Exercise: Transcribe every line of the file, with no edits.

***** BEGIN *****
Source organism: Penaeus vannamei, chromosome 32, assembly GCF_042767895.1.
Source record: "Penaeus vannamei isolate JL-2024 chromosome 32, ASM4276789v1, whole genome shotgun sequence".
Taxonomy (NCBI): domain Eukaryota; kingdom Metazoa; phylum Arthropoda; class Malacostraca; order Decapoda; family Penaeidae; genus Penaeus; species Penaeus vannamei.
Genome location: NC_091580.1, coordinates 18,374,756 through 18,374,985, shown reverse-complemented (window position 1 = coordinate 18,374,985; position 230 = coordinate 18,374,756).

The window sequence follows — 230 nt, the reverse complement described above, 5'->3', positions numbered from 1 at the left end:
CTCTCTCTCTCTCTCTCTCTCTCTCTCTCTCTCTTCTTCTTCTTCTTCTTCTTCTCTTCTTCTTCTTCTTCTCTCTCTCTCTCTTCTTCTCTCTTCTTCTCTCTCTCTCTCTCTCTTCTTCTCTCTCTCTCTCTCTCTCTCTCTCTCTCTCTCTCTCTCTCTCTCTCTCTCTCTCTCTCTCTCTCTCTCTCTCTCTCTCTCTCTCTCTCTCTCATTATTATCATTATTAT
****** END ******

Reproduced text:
Source organism: Penaeus vannamei, chromosome 32, assembly GCF_042767895.1.
Source record: "Penaeus vannamei isolate JL-2024 chromosome 32, ASM4276789v1, whole genome shotgun sequence".
Taxonomy (NCBI): domain Eukaryota; kingdom Metazoa; phylum Arthropoda; class Malacostraca; order Decapoda; family Penaeidae; genus Penaeus; species Penaeus vannamei.
Genome location: NC_091580.1, coordinates 18,374,756 through 18,374,985, shown reverse-complemented (window position 1 = coordinate 18,374,985; position 230 = coordinate 18,374,756).

The window sequence follows — 230 nt, the reverse complement described above, 5'->3', positions numbered from 1 at the left end:
CTCTCTCTCTCTCTCTCTCTCTCTCTCTCTCTCTTCTTCTTCTTCTTCTTCTTCTCTTCTTCTTCTTCTTCTCTCTCTCTCTCTTCTTCTCTCTTCTTCTCTCTCTCTCTCTCTCTTCTTCTCTCTCTCTCTCTCTCTCTCTCTCTCTCTCTCTCTCTCTCTCTCTCTCTCTCTCTCTCTCTCTCTCTCTCTCTCTCTCTCTCTCTCTCTCTCATTATTATCATTATTAT